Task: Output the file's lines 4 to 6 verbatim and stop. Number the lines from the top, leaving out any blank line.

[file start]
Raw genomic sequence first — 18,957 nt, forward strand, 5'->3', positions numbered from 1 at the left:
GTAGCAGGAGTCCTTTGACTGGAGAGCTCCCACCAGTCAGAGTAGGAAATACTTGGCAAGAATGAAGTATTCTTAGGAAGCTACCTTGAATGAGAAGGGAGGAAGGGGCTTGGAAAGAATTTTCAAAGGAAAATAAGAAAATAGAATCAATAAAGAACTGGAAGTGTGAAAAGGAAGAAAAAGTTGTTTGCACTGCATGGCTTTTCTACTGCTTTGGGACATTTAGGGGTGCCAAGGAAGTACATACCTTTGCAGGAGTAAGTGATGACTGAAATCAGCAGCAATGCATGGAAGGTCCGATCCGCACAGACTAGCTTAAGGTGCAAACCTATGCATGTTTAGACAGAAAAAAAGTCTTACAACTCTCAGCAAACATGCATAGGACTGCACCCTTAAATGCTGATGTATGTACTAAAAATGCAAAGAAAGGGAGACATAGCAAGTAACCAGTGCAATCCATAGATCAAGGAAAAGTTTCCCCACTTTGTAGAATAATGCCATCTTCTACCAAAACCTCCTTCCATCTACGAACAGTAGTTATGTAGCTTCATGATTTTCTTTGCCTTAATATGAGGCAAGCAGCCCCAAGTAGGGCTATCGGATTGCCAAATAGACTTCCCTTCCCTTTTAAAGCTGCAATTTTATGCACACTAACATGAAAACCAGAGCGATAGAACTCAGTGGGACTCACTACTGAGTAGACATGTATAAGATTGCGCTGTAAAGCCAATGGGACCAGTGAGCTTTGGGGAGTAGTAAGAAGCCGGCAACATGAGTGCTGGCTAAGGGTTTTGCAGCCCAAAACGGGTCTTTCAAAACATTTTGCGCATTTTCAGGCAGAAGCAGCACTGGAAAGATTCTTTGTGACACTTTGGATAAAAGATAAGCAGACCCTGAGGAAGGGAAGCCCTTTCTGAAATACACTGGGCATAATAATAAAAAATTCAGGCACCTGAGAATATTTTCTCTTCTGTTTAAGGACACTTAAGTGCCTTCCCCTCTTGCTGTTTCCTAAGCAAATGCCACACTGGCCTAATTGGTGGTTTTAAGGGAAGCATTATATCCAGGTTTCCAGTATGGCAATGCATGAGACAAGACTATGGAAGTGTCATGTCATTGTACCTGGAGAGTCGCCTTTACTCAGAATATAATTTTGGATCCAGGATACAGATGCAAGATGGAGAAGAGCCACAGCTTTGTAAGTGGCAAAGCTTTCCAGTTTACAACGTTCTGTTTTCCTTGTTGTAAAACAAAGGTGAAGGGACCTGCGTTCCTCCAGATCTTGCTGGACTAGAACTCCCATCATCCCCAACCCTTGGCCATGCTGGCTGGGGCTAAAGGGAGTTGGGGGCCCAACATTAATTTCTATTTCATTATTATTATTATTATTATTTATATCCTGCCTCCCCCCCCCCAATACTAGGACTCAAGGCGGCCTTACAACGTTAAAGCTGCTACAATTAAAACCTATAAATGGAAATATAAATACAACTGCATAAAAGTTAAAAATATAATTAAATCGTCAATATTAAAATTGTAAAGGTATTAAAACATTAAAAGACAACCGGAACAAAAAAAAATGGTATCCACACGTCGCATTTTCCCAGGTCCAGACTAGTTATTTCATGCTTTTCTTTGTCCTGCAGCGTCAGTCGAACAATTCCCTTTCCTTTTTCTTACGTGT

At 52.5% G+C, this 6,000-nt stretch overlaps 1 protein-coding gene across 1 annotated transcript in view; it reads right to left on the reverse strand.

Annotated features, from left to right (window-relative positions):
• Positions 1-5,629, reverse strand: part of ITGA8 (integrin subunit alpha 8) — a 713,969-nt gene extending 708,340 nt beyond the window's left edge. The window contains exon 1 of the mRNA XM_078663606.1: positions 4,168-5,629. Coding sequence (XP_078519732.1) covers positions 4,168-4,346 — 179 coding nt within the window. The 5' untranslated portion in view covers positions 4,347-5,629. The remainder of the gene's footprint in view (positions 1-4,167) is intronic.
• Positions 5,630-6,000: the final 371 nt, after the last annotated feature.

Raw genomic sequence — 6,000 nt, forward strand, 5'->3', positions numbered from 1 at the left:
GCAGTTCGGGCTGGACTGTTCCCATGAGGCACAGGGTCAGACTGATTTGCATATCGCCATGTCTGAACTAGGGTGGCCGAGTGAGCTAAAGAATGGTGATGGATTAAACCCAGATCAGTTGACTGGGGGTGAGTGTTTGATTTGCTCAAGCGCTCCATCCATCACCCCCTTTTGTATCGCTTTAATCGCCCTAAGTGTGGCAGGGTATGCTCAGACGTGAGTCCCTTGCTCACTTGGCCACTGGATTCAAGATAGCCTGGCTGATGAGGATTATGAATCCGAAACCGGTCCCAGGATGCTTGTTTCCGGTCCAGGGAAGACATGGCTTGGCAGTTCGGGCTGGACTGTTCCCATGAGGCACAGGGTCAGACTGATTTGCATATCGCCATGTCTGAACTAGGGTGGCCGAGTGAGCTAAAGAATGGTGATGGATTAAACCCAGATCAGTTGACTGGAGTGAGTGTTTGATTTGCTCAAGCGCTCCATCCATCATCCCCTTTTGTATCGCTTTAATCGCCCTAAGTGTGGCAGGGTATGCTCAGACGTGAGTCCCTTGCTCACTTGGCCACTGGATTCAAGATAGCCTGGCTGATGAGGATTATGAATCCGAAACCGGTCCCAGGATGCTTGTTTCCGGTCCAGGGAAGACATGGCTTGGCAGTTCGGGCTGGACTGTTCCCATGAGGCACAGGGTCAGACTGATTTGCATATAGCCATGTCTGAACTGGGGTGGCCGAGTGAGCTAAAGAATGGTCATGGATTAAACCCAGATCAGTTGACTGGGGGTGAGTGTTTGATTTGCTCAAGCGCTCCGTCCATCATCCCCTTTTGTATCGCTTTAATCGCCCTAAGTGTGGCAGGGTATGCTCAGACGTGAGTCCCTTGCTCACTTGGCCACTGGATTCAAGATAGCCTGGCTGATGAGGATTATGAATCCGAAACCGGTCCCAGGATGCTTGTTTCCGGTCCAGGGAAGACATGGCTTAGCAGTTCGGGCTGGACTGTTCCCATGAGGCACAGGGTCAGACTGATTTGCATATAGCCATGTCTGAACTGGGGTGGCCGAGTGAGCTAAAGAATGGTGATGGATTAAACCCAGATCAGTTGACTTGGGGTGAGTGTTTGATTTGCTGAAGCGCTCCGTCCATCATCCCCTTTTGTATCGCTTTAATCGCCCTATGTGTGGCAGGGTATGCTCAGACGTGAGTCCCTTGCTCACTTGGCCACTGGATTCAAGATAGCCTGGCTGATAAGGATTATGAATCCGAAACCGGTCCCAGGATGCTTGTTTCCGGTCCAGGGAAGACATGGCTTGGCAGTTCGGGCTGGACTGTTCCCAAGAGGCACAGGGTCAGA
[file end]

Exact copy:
Annotated features, from left to right (window-relative positions):
• Positions 1-5,629, reverse strand: part of ITGA8 (integrin subunit alpha 8) — a 713,969-nt gene extending 708,340 nt beyond the window's left edge. The window contains exon 1 of the mRNA XM_078663606.1: positions 4,168-5,629. Coding sequence (XP_078519732.1) covers positions 4,168-4,346 — 179 coding nt within the window. The 5' untranslated portion in view covers positions 4,347-5,629. The remainder of the gene's footprint in view (positions 1-4,167) is intronic.
• Positions 5,630-6,000: the final 371 nt, after the last annotated feature.